Writing in and of itself is an act of courage. 

But once we’ve mustered the strength and valor to face the blank screen or the empty page, there’s another act of courage required, and that is the courage to learn how to best present the information so that it is of interest to the reader.  That’s a different kind of courage, the courage to learn and change and transform what doesn’t work on the page into what does. 

Transforming what doesn’t work to what does is the life work of some of us, maybe all of us.  I like to think that practicing on paper makes it easier.

Bottom line?  No, courage does not equal good writing per se.  But courage is a necessary precursor to all good writing.  So in a way, courage does equal good writing.

And maybe the word courage isn’t so cheap after all.

At the Mayborn: Workshopping

It wasn’t all about Nan Talese and Oprah at the Mayborn last weekend, far from it.   While the lectures and panels and discussions and networking comprise the meat of the conference, the side dishes are the workshops.

Conducted all day Friday, they follow the standard workshopping procedure of every MFA program in the country.  (Actually, I’m making a huge assumption there.  The Mayborn follows the workshopping procedure used at the Spalding MFA program, which writer-in-residence George Getschow and I both attended.)

The workshops are designed to be supportive and nurturing, but that doesn’t always happen.  I’ve been in many a workshop where personal feelings take precedence over exalting the work.  However, I have to say that this particular Mayborn workshop was one of the best ever–and it wasn’t because of me. 

It was because of my awesome group:  Michele Myers, Anita Tipping-Wheeler, Dawn Youngblood, Marilyn Brand, Anna Louise Bruner, Lane Devereux, Carol Harper, Donna Johnson, and our wonderful token male, Stephen Eric Levine.

This was a group that brought such deep respect for the work and the process to the table that we bonded quickly and were able to get right into nurturing, supportive, and constructive critiquing.  Bear in mind that several participants had written courageously intimate memoirs.  In one case, the piece was gut-wrenchingly personal, and this was the first time the author had ever submitted anything for others to read.  The bravery that takes simply awes me.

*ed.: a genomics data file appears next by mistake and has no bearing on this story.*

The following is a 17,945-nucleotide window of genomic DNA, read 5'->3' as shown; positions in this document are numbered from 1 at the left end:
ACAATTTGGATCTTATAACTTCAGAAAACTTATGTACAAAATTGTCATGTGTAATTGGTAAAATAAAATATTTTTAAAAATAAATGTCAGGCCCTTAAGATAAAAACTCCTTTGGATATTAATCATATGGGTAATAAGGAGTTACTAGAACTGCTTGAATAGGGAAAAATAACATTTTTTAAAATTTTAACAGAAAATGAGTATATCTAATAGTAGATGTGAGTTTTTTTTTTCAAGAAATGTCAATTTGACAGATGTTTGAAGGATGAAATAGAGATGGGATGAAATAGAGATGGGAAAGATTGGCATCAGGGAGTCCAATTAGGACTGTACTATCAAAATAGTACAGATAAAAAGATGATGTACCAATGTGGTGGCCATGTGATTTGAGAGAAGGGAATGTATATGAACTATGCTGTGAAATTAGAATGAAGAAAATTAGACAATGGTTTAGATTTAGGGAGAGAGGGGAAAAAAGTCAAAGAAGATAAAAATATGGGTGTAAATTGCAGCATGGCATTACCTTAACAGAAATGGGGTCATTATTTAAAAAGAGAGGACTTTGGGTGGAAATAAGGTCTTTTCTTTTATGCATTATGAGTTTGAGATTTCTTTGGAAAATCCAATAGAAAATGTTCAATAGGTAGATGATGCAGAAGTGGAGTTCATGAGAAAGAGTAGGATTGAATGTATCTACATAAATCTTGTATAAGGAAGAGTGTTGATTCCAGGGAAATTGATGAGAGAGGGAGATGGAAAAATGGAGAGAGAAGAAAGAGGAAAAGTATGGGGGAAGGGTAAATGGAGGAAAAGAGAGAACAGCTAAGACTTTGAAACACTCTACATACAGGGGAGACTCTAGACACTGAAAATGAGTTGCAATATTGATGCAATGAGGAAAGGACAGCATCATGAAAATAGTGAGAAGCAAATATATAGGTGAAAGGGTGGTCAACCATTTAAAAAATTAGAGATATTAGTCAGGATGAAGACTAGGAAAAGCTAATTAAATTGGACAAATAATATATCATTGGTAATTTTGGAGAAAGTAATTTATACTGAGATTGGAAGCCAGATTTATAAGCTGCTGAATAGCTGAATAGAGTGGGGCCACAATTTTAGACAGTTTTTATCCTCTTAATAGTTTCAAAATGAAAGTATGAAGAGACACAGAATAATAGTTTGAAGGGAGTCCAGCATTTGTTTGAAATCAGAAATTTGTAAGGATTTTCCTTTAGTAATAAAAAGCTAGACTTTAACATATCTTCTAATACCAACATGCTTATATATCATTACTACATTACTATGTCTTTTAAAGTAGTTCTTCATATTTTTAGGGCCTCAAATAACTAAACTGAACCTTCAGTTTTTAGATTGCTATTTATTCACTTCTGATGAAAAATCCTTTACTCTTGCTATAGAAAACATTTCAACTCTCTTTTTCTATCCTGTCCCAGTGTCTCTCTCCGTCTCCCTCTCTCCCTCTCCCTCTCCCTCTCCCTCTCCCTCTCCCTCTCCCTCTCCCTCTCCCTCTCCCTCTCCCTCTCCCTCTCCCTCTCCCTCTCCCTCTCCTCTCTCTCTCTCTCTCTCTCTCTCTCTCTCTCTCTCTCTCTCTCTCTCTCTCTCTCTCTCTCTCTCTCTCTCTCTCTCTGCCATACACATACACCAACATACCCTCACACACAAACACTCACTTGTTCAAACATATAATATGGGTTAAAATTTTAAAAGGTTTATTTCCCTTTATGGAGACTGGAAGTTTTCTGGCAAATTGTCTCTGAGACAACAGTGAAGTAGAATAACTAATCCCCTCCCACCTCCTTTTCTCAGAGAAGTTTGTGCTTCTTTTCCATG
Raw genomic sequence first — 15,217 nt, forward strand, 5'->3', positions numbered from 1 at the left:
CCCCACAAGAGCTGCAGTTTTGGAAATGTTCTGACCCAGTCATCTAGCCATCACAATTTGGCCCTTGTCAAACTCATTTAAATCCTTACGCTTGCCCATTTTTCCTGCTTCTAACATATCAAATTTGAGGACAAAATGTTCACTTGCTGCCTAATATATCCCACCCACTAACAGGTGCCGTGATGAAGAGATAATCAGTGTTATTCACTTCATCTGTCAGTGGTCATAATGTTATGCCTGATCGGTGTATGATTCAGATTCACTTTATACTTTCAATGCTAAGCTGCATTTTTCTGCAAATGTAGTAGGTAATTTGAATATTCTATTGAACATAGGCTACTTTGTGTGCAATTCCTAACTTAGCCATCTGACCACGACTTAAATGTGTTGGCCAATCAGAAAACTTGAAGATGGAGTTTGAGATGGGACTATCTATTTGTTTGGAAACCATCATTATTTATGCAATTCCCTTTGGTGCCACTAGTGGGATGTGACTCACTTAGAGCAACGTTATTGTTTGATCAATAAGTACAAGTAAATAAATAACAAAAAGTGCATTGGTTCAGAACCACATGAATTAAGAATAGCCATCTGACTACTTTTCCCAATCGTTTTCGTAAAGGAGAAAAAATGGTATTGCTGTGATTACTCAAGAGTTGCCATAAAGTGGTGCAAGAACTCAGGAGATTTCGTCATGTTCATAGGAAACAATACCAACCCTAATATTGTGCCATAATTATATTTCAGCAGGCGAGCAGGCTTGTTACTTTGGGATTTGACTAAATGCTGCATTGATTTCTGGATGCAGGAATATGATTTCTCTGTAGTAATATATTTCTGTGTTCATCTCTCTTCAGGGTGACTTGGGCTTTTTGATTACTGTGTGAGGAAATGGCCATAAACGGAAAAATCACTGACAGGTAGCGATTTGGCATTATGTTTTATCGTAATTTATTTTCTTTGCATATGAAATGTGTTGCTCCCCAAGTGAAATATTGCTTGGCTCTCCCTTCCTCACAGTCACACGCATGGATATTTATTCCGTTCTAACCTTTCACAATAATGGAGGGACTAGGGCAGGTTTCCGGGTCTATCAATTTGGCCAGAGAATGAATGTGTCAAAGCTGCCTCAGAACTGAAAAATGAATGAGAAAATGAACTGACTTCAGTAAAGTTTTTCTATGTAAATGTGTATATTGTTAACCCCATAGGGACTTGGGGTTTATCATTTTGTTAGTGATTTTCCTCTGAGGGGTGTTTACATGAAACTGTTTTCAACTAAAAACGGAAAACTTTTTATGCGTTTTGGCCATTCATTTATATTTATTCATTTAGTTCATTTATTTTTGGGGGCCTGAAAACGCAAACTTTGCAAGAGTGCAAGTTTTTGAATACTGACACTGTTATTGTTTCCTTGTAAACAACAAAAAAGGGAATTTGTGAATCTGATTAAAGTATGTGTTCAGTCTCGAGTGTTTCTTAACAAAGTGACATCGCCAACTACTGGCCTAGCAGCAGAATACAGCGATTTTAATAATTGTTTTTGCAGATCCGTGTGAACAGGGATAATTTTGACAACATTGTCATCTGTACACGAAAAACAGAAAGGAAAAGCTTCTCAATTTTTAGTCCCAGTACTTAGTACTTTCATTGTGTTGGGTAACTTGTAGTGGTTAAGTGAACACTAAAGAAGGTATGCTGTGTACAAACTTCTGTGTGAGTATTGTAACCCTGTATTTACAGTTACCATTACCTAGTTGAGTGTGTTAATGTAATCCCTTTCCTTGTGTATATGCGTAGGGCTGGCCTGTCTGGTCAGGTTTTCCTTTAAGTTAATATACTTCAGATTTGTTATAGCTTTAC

What usually happens in workshops is that several themes emerge, and this one was no different.  Thought it might be helpful to take a look at those.

  • Start Far In
  • Over and over the group pointed out how a work could be improved by starting farther into the story, or starting with a gripping scene to pull the reader in and then filling in with back story.  Remember, you don’t have to explain everything or write chronologically.  Hook the reader, and then tell us the details we need to know.
  • Know The Purpose of the Book
  • Why are you writing this manuscript?  What story does it tell?  Why does this story need to be told?  Why are you the one to tell it?  Answering these questions can help you to designate the theme of the book, and that in turn can help you with structure.
  • Complex Characters
  • Over and over again in the May born pieces I marveled at the complex characters that people had constructed.  The writers showed the characters with all their foibles, without judging them.  The writers were not afraid to deal with paradox in their characters.  For instance, a charismatic faith healer who had multiple families–yet was a stalwart advocate of Civil Rights as he wandered the south.  Or a troubled adopted daughter who was rescued by a stable family–and ended up rescuing the mother of that stabled family in return. 
  • Dialogue and Memory
  • We talked a lot about how to write dialogue when recreating scenes in non-fiction.  How does the non-fiction writer use dialogue when he or she may not be able to remember what was said years earlier?  Not sure we ever came to a consensus about it, but the gist was that some lines are so memorable you always remember them, and beyond that, creating dialogue to go with the feel of the scene is okay.

So, I’d like to thank my group again for being so wonderful.  And congratulations to our very own Donna Johnson, whose manuscript, "Holy Ghost Girl," won the grand prize of the contest!